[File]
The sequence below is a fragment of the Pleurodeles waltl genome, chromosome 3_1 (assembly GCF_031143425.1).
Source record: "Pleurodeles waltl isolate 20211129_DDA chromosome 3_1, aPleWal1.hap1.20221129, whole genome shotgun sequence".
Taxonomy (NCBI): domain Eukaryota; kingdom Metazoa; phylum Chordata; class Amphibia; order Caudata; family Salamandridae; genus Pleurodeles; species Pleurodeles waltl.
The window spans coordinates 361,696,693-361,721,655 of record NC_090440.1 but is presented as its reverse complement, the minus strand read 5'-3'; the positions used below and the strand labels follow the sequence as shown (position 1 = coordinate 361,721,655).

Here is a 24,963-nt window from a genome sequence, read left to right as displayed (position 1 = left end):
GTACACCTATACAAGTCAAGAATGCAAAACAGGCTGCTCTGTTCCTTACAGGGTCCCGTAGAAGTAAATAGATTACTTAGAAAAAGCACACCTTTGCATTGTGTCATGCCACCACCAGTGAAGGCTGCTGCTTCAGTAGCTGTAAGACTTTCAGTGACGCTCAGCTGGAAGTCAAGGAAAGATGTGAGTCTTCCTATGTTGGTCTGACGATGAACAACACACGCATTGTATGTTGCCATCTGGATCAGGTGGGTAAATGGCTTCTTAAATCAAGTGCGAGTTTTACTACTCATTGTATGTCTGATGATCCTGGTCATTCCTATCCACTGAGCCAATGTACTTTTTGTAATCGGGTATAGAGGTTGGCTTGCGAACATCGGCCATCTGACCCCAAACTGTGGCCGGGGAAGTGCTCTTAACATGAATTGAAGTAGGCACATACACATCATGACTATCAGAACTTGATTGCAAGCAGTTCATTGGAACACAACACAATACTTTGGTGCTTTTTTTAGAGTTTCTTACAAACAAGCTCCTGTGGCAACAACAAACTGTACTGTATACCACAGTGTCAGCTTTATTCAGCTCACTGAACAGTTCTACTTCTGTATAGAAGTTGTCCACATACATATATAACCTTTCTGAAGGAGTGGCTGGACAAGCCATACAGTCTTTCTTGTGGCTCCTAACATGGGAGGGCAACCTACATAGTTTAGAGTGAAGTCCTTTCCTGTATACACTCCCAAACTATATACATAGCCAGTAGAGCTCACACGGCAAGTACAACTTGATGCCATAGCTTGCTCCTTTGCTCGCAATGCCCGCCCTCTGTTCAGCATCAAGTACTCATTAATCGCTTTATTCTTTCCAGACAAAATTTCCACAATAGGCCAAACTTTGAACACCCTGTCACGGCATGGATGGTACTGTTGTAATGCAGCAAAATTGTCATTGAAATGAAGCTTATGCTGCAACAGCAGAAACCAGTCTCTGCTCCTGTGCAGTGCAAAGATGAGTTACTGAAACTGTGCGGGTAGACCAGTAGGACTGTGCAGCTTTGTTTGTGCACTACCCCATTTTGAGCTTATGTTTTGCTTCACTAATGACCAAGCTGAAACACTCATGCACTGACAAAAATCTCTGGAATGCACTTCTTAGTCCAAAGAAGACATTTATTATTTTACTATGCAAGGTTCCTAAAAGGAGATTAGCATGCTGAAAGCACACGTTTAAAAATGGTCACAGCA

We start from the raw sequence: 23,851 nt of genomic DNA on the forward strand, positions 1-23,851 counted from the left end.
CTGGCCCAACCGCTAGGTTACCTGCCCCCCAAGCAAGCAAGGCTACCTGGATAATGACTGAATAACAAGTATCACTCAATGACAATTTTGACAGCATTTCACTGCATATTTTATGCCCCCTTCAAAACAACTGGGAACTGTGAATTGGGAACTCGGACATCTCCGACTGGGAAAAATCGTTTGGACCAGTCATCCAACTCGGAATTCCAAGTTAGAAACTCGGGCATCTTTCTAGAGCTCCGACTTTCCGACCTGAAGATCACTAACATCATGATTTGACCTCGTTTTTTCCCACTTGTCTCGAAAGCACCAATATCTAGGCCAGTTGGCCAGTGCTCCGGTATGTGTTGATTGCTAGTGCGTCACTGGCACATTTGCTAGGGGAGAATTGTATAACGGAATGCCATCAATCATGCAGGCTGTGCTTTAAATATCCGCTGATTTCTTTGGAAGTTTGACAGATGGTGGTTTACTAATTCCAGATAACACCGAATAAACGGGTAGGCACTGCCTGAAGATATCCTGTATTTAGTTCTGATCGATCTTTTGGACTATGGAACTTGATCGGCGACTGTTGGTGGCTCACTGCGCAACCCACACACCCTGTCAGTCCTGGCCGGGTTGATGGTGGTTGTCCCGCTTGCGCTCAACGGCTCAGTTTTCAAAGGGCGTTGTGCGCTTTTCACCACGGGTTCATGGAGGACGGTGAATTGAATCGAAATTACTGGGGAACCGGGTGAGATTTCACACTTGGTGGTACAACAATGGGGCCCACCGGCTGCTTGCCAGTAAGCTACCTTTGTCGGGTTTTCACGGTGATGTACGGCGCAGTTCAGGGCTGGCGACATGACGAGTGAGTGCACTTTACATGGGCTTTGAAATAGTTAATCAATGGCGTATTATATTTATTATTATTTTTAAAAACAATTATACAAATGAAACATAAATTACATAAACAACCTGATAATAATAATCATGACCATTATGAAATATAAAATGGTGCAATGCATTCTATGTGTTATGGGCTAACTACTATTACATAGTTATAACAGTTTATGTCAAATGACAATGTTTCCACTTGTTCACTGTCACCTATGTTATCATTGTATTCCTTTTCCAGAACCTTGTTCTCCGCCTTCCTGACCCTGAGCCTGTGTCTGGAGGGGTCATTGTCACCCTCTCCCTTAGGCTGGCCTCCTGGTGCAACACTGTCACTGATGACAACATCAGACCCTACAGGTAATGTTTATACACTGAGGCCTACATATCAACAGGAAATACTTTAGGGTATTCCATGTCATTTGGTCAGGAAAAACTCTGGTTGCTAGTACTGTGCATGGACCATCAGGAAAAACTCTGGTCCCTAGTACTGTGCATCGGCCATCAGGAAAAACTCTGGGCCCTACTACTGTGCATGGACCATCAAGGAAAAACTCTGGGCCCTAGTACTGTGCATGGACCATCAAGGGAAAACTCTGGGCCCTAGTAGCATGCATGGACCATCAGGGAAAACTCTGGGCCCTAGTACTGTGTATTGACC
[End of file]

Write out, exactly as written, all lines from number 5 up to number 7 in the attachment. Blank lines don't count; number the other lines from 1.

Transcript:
Here is a 24,963-nt window from a genome sequence, read left to right as displayed (position 1 = left end):
GTACACCTATACAAGTCAAGAATGCAAAACAGGCTGCTCTGTTCCTTACAGGGTCCCGTAGAAGTAAATAGATTACTTAGAAAAAGCACACCTTTGCATTGTGTCATGCCACCACCAGTGAAGGCTGCTGCTTCAGTAGCTGTAAGACTTTCAGTGACGCTCAGCTGGAAGTCAAGGAAAGATGTGAGTCTTCCTATGTTGGTCTGACGATGAACAACACACGCATTGTATGTTGCCATCTGGATCAGGTGGGTAAATGGCTTCTTAAATCAAGTGCGAGTTTTACTACTCATTGTATGTCTGATGATCCTGGTCATTCCTATCCACTGAGCCAATGTACTTTTTGTAATCGGGTATAGAGGTTGGCTTGCGAACATCGGCCATCTGACCCCAAACTGTGGCCGGGGAAGTGCTCTTAACATGAATTGAAGTAGGCACATACACATCATGACTATCAGAACTTGATTGCAAGCAGTTCATTGGAACACAACACAATACTTTGGTGCTTTTTTTAGAGTTTCTTACAAACAAGCTCCTGTGGCAACAACAAACTGTACTGTATACCACAGTGTCAGCTTTATTCAGCTCACTGAACAGTTCTACTTCTGTATAGAAGTTGTCCACATACATATATAACCTTTCTGAAGGAGTGGCTGGACAAGCCATACAGTCTTTCTTGTGGCTCCTAACATGGGAGGGCAACCTACATAGTTTAGAGTGAAGTCCTTTCCTGTATACACTCCCAAACTATATACATAGCCAGTAGAGCTCACACGGCAAGTACAACTTGATGCCATAGCTTGCTCCTTTGCTCGCAATGCCCGCCCTCTGTTCAGCATCAAGTACTCATTAATCGCTTTATTCTTTCCAGACAAAATTTCCACAATAGGCCAAACTTTGAACACCCTGTCACGGCATGGATGGTACTGTTGTAATGCAGCAAAATTGTCATTGAAATGAAGCTTATGCTGCAACAGCAGAAACCAGTCTCTGCTCCTGTGCAGTGCAAAGATGAGTTACTGAAACTGTGCGGGTAGACCAGTAGGACTGTGCAGCTTTGTTTGTGCACTACCCCATTTTGAGCTTATGTTTTGCTTCACTAATGACCAAGCTGAAACACTCATGCACTGACAAAAATCTCTGGAATGCACTTCTTAGTCCAAAGAAGACATTTATTATTTTACTATGCAAGGTTCCTAAAAGGAGATTAGCATGCTGAAAGCACACGTTTAAAAATGGTCACAGCA

We start from the raw sequence: 23,851 nt of genomic DNA on the forward strand, positions 1-23,851 counted from the left end.